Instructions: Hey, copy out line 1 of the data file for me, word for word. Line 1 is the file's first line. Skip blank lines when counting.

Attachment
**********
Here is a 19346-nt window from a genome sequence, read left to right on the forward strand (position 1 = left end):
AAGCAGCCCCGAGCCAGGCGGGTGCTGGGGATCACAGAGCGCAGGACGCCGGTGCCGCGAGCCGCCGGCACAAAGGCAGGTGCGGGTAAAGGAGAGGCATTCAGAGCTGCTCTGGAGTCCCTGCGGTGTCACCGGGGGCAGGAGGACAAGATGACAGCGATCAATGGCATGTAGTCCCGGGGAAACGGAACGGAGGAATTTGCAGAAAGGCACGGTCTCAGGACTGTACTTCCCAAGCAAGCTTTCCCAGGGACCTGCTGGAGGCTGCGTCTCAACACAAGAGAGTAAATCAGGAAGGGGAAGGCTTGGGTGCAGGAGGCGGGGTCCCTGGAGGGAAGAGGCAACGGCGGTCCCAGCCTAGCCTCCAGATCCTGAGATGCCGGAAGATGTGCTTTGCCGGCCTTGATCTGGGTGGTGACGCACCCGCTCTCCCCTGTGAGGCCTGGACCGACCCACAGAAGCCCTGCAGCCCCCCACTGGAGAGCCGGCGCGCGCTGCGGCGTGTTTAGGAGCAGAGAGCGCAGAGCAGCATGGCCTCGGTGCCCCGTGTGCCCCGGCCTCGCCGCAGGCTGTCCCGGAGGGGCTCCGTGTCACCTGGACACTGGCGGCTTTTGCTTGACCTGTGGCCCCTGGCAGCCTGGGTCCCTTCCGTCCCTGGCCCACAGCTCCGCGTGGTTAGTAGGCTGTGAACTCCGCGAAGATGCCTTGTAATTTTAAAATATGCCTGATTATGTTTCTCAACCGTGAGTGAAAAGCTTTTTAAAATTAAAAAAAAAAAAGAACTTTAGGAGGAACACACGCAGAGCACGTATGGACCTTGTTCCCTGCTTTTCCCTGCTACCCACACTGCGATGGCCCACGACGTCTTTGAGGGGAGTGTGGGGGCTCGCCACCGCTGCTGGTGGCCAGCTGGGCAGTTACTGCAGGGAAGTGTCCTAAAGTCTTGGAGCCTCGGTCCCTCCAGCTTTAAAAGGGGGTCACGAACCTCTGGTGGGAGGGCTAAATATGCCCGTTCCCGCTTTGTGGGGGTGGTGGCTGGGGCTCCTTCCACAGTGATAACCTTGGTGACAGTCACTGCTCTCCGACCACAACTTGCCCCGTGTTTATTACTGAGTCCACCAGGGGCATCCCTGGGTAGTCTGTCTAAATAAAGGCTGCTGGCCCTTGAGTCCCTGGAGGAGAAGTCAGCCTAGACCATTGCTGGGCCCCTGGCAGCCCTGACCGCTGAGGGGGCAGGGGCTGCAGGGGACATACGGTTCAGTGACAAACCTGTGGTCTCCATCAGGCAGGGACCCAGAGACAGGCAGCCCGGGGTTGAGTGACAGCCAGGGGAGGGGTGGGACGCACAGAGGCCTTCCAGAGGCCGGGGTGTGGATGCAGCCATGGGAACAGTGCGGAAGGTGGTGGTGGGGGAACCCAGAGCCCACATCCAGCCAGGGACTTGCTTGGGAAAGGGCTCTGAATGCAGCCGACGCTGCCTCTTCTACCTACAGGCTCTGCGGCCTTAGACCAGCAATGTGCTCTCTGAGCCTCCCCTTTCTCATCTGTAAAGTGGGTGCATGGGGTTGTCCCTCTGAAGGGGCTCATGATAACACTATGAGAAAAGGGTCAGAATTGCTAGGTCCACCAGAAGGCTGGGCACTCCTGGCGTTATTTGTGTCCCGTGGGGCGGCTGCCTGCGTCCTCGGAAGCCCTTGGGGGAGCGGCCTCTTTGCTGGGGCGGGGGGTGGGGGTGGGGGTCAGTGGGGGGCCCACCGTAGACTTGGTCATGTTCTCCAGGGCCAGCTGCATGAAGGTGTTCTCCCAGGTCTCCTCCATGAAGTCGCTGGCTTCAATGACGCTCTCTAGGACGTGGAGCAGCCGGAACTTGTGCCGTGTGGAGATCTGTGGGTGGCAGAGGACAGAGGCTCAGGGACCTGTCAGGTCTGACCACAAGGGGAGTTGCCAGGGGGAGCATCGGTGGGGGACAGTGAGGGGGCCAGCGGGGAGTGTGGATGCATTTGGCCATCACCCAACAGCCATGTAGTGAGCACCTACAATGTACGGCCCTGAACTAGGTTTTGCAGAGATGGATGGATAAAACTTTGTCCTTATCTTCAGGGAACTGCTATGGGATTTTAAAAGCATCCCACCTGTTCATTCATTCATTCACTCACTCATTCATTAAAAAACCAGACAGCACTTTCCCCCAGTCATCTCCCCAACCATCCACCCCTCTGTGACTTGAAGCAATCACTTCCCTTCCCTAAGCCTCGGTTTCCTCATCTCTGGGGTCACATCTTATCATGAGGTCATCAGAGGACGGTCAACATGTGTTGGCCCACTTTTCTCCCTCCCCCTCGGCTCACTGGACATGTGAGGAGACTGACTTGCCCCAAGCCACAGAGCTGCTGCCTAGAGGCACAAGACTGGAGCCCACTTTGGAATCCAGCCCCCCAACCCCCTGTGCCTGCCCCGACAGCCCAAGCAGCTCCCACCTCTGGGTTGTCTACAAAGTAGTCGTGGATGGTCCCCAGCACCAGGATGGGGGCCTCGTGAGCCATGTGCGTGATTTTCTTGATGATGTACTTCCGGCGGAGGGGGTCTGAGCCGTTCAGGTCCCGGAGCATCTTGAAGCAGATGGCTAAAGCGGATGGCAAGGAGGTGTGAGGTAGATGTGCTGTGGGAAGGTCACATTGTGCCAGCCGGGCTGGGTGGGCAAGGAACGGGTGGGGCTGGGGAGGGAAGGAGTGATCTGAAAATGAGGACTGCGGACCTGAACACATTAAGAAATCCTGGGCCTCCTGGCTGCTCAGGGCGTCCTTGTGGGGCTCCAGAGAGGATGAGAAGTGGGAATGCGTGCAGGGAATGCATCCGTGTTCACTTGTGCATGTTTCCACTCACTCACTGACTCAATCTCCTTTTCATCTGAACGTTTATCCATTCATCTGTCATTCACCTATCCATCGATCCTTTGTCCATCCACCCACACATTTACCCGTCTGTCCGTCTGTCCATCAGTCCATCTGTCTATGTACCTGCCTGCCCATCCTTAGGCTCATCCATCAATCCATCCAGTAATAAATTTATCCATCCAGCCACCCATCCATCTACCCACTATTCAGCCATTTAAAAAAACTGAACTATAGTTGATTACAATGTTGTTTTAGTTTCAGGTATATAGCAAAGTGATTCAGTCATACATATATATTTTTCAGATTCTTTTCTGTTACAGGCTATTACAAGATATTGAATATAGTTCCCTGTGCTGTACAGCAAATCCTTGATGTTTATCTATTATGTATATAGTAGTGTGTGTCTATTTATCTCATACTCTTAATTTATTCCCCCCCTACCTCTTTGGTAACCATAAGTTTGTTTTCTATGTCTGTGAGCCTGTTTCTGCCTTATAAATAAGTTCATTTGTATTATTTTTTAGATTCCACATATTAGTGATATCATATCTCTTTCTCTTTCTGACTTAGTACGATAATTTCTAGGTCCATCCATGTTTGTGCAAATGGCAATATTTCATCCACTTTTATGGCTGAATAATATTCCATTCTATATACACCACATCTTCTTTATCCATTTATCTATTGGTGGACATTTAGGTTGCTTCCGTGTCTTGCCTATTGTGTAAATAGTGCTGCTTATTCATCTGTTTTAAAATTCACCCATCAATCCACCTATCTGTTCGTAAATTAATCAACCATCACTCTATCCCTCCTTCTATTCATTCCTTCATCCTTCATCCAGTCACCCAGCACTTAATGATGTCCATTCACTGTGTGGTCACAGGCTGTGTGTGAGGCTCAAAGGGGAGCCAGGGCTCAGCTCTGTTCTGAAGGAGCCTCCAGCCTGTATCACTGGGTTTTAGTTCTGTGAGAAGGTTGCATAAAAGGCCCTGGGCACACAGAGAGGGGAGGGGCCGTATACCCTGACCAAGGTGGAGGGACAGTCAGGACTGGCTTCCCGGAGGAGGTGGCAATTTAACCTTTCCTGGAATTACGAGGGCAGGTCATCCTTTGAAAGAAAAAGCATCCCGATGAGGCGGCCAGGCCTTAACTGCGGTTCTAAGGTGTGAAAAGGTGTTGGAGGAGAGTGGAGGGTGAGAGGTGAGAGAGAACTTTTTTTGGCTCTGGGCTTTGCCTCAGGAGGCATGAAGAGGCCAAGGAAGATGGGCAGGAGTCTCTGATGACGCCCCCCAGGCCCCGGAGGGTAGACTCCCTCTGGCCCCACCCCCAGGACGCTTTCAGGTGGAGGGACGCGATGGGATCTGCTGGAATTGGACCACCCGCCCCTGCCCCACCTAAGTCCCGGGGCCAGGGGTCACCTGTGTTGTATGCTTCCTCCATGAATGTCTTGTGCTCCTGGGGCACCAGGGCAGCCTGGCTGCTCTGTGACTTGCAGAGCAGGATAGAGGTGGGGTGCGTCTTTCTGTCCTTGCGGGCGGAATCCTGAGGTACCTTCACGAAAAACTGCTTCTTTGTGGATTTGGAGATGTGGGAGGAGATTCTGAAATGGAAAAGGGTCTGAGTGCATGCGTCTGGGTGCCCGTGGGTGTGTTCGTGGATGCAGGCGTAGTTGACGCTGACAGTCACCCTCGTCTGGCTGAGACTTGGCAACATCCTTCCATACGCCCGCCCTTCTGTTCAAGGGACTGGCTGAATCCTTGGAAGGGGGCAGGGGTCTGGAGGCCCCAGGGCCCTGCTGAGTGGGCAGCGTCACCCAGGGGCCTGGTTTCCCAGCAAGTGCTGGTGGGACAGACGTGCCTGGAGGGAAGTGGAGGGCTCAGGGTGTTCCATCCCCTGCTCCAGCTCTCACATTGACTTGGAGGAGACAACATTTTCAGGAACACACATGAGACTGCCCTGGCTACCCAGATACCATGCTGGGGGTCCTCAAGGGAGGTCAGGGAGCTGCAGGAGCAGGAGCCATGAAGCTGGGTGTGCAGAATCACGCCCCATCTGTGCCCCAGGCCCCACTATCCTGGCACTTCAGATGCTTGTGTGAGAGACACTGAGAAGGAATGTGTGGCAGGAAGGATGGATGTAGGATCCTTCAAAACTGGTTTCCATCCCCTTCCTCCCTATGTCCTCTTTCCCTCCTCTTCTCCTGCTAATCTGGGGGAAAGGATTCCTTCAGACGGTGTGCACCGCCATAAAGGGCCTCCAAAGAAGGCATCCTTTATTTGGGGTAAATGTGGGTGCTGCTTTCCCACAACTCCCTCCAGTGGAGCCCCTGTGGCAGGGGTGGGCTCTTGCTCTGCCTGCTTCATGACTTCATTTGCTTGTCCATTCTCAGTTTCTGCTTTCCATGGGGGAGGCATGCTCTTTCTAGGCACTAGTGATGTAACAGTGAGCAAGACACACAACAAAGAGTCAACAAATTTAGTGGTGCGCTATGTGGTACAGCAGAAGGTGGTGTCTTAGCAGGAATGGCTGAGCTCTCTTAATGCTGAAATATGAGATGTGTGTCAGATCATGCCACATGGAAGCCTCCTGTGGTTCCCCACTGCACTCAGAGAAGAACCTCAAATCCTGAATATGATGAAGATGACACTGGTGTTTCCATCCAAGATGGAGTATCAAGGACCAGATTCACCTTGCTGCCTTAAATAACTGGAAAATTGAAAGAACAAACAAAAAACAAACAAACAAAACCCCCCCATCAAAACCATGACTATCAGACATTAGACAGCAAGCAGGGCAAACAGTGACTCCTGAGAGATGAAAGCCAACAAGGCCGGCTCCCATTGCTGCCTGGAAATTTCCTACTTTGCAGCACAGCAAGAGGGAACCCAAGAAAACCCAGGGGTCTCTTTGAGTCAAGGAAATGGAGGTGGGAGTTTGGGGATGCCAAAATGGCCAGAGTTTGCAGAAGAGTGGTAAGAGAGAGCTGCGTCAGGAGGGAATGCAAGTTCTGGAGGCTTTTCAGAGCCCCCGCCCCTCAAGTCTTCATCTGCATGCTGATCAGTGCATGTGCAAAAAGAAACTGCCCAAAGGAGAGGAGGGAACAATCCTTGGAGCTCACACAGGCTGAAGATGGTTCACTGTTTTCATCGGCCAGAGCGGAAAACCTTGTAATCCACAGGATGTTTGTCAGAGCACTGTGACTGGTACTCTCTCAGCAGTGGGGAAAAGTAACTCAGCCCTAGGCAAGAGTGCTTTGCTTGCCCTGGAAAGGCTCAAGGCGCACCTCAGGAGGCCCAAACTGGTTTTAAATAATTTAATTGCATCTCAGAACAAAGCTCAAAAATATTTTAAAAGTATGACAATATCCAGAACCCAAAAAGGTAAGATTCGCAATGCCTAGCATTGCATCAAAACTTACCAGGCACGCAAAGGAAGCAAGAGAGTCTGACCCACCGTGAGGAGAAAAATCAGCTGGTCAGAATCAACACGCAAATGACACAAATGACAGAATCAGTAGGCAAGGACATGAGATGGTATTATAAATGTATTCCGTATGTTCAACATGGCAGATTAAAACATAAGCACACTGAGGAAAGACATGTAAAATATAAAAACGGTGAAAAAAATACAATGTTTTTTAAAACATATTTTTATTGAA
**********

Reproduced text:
Here is a 19346-nt window from a genome sequence, read left to right on the forward strand (position 1 = left end):